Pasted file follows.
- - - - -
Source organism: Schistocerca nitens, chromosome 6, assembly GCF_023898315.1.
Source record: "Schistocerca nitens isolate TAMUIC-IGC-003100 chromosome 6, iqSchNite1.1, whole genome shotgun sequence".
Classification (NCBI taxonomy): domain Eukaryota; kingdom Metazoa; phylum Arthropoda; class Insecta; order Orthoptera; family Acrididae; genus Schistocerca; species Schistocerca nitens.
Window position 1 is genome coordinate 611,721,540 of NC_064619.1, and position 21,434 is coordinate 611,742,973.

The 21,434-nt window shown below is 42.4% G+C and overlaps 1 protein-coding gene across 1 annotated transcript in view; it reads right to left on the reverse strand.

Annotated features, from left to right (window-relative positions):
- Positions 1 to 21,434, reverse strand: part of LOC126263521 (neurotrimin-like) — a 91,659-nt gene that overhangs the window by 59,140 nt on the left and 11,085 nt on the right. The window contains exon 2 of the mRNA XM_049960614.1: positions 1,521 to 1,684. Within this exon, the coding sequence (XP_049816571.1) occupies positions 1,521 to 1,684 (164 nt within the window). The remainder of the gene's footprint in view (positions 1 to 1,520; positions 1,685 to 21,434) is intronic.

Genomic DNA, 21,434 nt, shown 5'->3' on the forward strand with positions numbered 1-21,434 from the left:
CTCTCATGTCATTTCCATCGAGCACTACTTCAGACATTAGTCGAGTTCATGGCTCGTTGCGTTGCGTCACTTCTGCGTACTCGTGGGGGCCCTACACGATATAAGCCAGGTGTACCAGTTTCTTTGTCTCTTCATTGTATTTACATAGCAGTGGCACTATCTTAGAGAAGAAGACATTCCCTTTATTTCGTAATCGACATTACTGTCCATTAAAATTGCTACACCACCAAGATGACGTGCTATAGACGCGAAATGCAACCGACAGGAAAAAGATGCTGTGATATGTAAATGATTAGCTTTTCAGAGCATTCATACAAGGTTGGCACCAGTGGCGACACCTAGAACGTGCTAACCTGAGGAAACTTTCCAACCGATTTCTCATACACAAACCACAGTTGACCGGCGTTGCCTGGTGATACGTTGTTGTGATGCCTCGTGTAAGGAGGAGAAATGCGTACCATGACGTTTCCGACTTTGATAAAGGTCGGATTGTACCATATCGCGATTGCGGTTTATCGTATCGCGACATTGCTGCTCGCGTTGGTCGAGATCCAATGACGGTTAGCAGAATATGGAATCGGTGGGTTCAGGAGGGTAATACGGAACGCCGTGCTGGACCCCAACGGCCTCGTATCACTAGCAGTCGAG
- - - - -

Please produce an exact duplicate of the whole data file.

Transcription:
Source organism: Schistocerca nitens, chromosome 6, assembly GCF_023898315.1.
Source record: "Schistocerca nitens isolate TAMUIC-IGC-003100 chromosome 6, iqSchNite1.1, whole genome shotgun sequence".
Classification (NCBI taxonomy): domain Eukaryota; kingdom Metazoa; phylum Arthropoda; class Insecta; order Orthoptera; family Acrididae; genus Schistocerca; species Schistocerca nitens.
Window position 1 is genome coordinate 611,721,540 of NC_064619.1, and position 21,434 is coordinate 611,742,973.

The 21,434-nt window shown below is 42.4% G+C and overlaps 1 protein-coding gene across 1 annotated transcript in view; it reads right to left on the reverse strand.

Annotated features, from left to right (window-relative positions):
- Positions 1 to 21,434, reverse strand: part of LOC126263521 (neurotrimin-like) — a 91,659-nt gene that overhangs the window by 59,140 nt on the left and 11,085 nt on the right. The window contains exon 2 of the mRNA XM_049960614.1: positions 1,521 to 1,684. Within this exon, the coding sequence (XP_049816571.1) occupies positions 1,521 to 1,684 (164 nt within the window). The remainder of the gene's footprint in view (positions 1 to 1,520; positions 1,685 to 21,434) is intronic.

Genomic DNA, 21,434 nt, shown 5'->3' on the forward strand with positions numbered 1-21,434 from the left:
CTCTCATGTCATTTCCATCGAGCACTACTTCAGACATTAGTCGAGTTCATGGCTCGTTGCGTTGCGTCACTTCTGCGTACTCGTGGGGGCCCTACACGATATAAGCCAGGTGTACCAGTTTCTTTGTCTCTTCATTGTATTTACATAGCAGTGGCACTATCTTAGAGAAGAAGACATTCCCTTTATTTCGTAATCGACATTACTGTCCATTAAAATTGCTACACCACCAAGATGACGTGCTATAGACGCGAAATGCAACCGACAGGAAAAAGATGCTGTGATATGTAAATGATTAGCTTTTCAGAGCATTCATACAAGGTTGGCACCAGTGGCGACACCTAGAACGTGCTAACCTGAGGAAACTTTCCAACCGATTTCTCATACACAAACCACAGTTGACCGGCGTTGCCTGGTGATACGTTGTTGTGATGCCTCGTGTAAGGAGGAGAAATGCGTACCATGACGTTTCCGACTTTGATAAAGGTCGGATTGTACCATATCGCGATTGCGGTTTATCGTATCGCGACATTGCTGCTCGCGTTGGTCGAGATCCAATGACGGTTAGCAGAATATGGAATCGGTGGGTTCAGGAGGGTAATACGGAACGCCGTGCTGGACCCCAACGGCCTCGTATCACTAGCAGTCGAG